City on Fire Review

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by Casimir Harlow Apr 1, 2005 at 12:00 AM

    City on Fire Review
    Let's get one thing straight. City on Fire is not Reservoir Dogs. In fact, as far as I can tell - aside from a few scattered elements - only the last ten minutes bare resemblance to Dogs. That said, those last few minutes are a blatant rip-off, borrowing scenes, actions and even dialogue straight from this movie. It is an affront for Tarantino to have made Dogs and not acknowledged this movie. To say that it was influenced by Asian cinema is simply the understatement of the decade.

    Chow Yun Fat has been off our screens for a couple of years now - ever since the distinctly average Bulletproof Monk - but there are talks for him to return to one of his best roles ever, as Li Mu Bai, the hero in Crouching Tiger, Hidden Dragon. Of course, this may never happen, so in the meantime we have to make do with all of his old classics that are slowly appearing on DVD. Of his Hong Kong movies, my favourite has always been Hard Boiled, although I do understand the argument that The Killer, one of his other John Woo action movies, was superior. Before Hard Boiled, however, he had a couple of Ringo Lam collaborations. Lam is probably most famous for this, his 1987 groundbreaking movie, which he made with a relatively young - but not quite in his prime - Chow Yun Fat (although they reunited for 1992's Full Contact).

    In City on Fire we first witness a brutal stabbing in the streets, soon finding out that the victim was an undercover policeman killed when his duplicity was uncovered. Now it is up to Chow Yun Fat's adventurously named cop, Chow, to replace him and go deep undercover to catch a bunch of jewellery thieves who also killed a cop during a bungled robbery. Haunted by the last time he went undercover, when he foolishly befriended one of the doomed crooks, he reluctantly agrees, even though his personal life is in tatters and his fiancée is on the brink of leaving the country with another man. On the run from his own police force - who think that he is an arms dealer - Chow finds more honour and loyalty working alongside Danny Lee's crook, Fu, and before he knows it, the lines are getting blurred again and he has to decide what side he is on.It is strange looking back on a film that is swiftly heading towards being twenty years old and critically appraising its script, acting and direction, because a great deal has changed over the last decade or so. Modern films - even films around the era of Woo's Hard Boiled - have come a great deal since the mid-eighties. Hong Kong, though perhaps ahead of its time in terms of improvisational techniques and low-budget action-film making, still had inherent low budgets that were noticeable in terms of production quality. This is no exception. The movie seems terribly dated, hackneyed, clichéd and sometimes utterly implausible. At one point Danny Lee's Fu fires what appears to be a standard issue Hong Kong police revolver (I'd be surprised if it was above .38 in calibre) at a cop car in the distance, causing it to flip and explode in mid-air). Now, I love Woo movies as much as the next person - and John Woo is inherently crazy when it comes to big bangs - but Ringo Lam just makes ridiculous things happen. It is unbelievable enough to have someone blow up a police car with a shotgun, let alone a pistol. And it doesn't stop there: the whole movie is stretched out with a dire romantic sub-plot where Chow gets to act like a real idiot - not the matchstick-chewing two-gun wielding master of cool we are used to at all - giggling, dancing like Chandler from Friends and goofing around as if it were natural for an extremely stressed undercover cop to turn into a Tellytubby during his time off. Danny Lee does a relatively good job, playing the roles straight as the leader of the robbers, but it is not until the final reel that we actually get to see some reasonably good acting - and by then it is almost too late. There is no relationship between the cop and crook, there has not been enough time for it to have been forged, so we are left having to pretend that we believe what is going on on-screen, mainly based on what we have seen in Reservoir Dogs where - much as it pains me to say it - Tarantino did a much better job with his characters.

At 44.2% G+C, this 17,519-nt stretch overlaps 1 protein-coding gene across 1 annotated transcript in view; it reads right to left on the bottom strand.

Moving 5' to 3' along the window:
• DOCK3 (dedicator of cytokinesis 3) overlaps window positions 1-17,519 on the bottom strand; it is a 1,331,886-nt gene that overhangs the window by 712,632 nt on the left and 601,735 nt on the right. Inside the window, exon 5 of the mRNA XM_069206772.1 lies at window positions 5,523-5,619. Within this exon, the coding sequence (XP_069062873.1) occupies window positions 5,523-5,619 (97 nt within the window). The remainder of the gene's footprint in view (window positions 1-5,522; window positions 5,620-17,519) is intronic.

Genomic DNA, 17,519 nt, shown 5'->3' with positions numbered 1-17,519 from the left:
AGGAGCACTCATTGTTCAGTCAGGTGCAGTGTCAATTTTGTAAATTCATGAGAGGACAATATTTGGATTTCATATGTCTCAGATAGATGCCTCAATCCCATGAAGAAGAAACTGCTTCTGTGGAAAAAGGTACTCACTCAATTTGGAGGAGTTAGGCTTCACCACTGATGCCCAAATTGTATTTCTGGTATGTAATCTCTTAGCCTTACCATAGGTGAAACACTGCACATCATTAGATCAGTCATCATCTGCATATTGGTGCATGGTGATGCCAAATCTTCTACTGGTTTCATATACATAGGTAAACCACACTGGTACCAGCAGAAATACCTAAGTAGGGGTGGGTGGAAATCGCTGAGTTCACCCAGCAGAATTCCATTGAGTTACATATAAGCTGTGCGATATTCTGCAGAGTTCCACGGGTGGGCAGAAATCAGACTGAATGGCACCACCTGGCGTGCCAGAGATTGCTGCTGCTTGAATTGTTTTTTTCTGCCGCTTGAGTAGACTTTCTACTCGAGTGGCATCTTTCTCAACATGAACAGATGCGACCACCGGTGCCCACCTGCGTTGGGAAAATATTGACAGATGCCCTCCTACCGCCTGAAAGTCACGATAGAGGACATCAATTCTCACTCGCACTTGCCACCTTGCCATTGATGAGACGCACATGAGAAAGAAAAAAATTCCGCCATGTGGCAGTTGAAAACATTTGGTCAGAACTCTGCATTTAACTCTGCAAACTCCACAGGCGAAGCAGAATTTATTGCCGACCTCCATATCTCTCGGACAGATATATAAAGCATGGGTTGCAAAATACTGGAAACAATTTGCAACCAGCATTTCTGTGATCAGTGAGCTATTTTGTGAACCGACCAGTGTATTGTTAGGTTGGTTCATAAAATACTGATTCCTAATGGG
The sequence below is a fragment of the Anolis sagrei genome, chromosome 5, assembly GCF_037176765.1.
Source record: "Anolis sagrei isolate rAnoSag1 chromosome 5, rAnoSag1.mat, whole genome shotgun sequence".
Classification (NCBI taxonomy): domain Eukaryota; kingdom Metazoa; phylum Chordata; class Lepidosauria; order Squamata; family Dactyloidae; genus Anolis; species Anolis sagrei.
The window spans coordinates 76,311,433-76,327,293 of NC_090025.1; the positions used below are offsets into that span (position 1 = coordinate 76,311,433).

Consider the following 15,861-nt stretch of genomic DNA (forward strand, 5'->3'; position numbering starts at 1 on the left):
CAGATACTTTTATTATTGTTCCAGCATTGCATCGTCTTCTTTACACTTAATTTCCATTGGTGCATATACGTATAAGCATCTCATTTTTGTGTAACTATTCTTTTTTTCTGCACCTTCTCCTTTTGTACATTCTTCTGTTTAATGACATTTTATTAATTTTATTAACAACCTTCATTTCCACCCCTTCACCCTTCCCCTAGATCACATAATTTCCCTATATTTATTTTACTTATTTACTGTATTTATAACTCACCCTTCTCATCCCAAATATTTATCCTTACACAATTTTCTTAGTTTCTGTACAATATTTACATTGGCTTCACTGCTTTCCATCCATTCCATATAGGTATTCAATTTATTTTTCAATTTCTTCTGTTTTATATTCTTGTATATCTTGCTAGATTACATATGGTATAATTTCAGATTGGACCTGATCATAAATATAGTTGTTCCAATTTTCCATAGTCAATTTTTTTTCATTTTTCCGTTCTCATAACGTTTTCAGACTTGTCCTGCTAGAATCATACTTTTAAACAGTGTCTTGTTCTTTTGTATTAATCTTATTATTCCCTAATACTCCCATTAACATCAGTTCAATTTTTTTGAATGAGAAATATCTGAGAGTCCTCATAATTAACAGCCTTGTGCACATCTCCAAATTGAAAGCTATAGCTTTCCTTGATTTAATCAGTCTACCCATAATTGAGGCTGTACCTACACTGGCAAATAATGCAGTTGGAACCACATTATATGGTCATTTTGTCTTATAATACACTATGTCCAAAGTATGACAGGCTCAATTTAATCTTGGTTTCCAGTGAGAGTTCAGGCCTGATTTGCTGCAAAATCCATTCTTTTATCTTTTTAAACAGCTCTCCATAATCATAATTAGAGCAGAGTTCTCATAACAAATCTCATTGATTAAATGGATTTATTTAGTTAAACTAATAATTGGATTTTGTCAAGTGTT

Still, from a classic Hong Kong movie point of view, this is an indisputably important film in the heroic bloodshed genre, showcasing an early Mexican stand-off (at least in terms of crime movies), some distinctive action sequences, and an unusual performance from a youthful Chow Yun Fat. Maybe both Hollywood and Asian Cinema superseded this a long time ago with much more stylish, more action-packed, dramatic, well-scripted and well-acted efforts, but this is still the original mould by which many movies have gone by. In that way, it deserves some respect.

    The Rundown

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